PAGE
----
We often (though not always) have specializations—a career coach might exclusively handle tech workers, or women returning to the workplace after an absence to raise young children. We have the experience and training to help you figure out who you really are in terms of your career. We can help you build the assets you need to get noticed (your résumé, your cover letter, your LinkedIn profile)—right down to fonts and headshot angles. We know what you’re going to be asked in an interview and can help you prepare to tell your story in a compelling way. And we can work with you to uncover and remove psychological barriers that might be preventing you from shining in an interview, negotiating the appropriate salary, or making yourself look like a superstar in your first months in a new position.
How can you tell the difference—and why is it important to tell the difference?
First things first: like a therapist, or a hairstylist, we can be very skilled at what we do but still not be a good match for a given client, so regardless of how legit your career coach is, if you don’t feel like the fit is right, move on. This is important. Career coaching usually pays for itself pretty fast, but still, it’s an investment. Don’t sink a bunch of money into a relationship you aren’t comfortable with—especially if you’re between jobs and cash is tight. That’s a recipe for stress and resentment and your coach doesn’t want that any more than you do.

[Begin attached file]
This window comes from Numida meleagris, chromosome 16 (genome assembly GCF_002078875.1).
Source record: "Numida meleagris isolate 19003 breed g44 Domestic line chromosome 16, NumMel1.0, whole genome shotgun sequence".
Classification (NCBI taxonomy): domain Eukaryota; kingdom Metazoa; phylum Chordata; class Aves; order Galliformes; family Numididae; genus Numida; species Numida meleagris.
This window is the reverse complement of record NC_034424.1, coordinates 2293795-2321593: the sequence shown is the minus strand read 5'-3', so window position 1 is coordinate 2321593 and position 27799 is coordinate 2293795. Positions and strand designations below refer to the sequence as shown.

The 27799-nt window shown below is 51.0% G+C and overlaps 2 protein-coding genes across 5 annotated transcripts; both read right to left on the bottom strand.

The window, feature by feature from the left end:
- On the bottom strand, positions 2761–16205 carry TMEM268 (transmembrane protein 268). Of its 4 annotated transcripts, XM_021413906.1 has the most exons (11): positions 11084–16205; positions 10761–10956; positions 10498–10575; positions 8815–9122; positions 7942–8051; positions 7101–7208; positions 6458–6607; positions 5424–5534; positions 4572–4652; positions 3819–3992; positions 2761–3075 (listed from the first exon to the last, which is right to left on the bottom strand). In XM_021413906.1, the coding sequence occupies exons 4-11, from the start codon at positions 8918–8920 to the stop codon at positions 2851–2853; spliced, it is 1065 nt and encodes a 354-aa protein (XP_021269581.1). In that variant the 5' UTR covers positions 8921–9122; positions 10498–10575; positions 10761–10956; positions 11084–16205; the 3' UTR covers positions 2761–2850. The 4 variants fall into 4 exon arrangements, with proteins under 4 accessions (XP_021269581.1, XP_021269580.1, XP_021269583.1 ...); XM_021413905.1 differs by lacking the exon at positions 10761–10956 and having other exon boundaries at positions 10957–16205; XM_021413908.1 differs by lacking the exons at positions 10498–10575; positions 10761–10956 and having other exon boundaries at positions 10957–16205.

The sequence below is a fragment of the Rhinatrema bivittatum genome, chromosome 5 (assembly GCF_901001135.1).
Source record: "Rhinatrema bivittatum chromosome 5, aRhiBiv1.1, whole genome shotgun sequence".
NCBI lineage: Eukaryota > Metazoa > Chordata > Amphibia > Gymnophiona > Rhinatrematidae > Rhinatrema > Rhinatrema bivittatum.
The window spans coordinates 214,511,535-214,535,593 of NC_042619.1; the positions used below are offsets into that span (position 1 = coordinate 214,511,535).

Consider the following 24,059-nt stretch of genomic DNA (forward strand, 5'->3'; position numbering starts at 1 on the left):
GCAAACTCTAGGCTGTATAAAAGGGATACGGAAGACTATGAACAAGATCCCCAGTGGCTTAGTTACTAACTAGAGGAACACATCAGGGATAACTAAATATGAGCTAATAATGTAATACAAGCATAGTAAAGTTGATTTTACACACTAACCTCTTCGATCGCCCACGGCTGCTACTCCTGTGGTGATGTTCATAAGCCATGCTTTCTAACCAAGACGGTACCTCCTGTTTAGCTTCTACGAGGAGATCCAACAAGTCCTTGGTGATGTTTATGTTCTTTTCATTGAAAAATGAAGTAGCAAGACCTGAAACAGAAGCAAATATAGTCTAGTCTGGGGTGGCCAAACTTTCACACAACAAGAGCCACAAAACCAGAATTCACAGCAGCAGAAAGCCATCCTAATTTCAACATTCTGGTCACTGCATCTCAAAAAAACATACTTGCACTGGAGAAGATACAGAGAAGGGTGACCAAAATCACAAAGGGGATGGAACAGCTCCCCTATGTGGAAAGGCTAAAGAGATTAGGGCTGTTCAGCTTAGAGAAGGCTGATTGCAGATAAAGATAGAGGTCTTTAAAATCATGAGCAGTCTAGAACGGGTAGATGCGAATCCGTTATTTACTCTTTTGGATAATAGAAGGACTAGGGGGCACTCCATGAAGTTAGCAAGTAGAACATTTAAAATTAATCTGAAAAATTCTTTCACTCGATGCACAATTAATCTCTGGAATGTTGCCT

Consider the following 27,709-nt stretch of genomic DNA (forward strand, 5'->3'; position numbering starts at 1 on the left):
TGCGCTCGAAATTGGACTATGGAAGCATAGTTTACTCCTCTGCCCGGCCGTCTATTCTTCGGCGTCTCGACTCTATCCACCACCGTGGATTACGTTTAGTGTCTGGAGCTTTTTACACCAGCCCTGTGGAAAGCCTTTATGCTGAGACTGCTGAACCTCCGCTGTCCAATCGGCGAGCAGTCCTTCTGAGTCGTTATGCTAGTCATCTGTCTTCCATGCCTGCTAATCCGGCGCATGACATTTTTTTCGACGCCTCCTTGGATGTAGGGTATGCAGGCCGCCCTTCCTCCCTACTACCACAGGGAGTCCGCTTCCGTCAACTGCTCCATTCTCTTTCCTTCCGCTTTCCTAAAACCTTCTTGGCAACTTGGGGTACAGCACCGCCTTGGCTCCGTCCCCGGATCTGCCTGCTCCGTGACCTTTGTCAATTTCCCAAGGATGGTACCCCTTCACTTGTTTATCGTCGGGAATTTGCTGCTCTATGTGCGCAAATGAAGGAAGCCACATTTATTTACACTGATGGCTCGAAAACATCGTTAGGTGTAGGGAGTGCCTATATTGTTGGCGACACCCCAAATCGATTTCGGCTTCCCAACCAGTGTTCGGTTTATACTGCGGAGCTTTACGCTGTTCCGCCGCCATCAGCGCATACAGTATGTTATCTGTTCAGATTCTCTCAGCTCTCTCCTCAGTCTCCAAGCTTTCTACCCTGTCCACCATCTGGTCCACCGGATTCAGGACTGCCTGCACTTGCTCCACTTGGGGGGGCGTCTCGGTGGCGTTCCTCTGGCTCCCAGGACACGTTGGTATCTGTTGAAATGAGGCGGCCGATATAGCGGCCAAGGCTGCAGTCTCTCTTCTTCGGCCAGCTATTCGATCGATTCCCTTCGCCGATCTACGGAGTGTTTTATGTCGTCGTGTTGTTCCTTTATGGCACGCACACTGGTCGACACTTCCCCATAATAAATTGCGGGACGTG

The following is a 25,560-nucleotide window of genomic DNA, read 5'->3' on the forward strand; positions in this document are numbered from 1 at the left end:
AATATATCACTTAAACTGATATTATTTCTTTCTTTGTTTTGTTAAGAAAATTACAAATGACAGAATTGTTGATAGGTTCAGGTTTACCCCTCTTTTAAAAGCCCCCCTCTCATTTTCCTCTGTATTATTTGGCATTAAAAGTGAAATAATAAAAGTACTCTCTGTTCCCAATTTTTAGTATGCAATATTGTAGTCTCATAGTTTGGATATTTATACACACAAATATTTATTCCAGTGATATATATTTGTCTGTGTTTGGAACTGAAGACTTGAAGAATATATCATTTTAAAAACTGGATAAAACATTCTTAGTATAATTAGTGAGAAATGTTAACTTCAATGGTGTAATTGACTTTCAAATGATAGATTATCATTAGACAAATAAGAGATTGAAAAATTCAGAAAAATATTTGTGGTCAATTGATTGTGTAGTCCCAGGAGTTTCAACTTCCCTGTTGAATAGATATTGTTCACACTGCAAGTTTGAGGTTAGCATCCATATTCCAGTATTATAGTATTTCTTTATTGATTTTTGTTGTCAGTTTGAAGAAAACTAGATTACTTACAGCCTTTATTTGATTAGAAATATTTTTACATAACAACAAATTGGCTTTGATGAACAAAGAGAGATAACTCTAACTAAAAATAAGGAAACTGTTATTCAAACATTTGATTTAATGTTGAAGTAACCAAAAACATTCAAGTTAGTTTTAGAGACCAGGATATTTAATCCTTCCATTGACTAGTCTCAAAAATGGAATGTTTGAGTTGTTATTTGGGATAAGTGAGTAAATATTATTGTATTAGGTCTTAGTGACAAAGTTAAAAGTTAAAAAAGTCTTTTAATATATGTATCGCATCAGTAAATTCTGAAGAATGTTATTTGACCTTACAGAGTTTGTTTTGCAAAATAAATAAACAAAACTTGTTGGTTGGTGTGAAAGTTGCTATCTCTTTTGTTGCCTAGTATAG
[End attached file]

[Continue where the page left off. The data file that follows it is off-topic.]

That said, it’s important to do a little research and check your prospective coach’s credentials. Are they certified? What’s their background? What do they specialize in?
A few things to specifically look out for:
Do they talk more about “upper limiting beliefs” or “lack mentality” than they do about actual job search strategy? Not a good sign.
Do they give you “tips” and vague advice that doesn’t totally apply to your situation? Also not a good sign.
Are they big on “asking powerful questions” and not so much with the consulting and getting their boots dirty? Red flag.
Can they design or revise a candidate dossier (résumé, cover letter, LinkedIn profile) so that it looks up to the minute and clearly expresses your strengths? Can they make your LinkedIn profile into a recruiter-magnet? Do they speak fluent SEO?
Do they understand how to do the discernment work of figuring out “what you’re meant to be when you grow up?”
Do they have a clear plan that they can describe? Do they have timelines for you to follow?
Do they have a superstar list of contacts in recruiting and executive search that they can offer you along with suggestions of who to approach particular people?
Do they know how to negotiate an offer in your target role or sector?
Do they hold your feet to the fire? A legit career coach isn’t just a shoulder to cry on or a validating voice. They will tell you when you’re doing something wrong and show you how to adjust it. Most of us have a few distracting habits or recurring negative themes that have followed us through our work life; that doesn’t change the fact that you can and should have a job you love, and your coach should be able to gently point out places where you might be able to get out of your own way.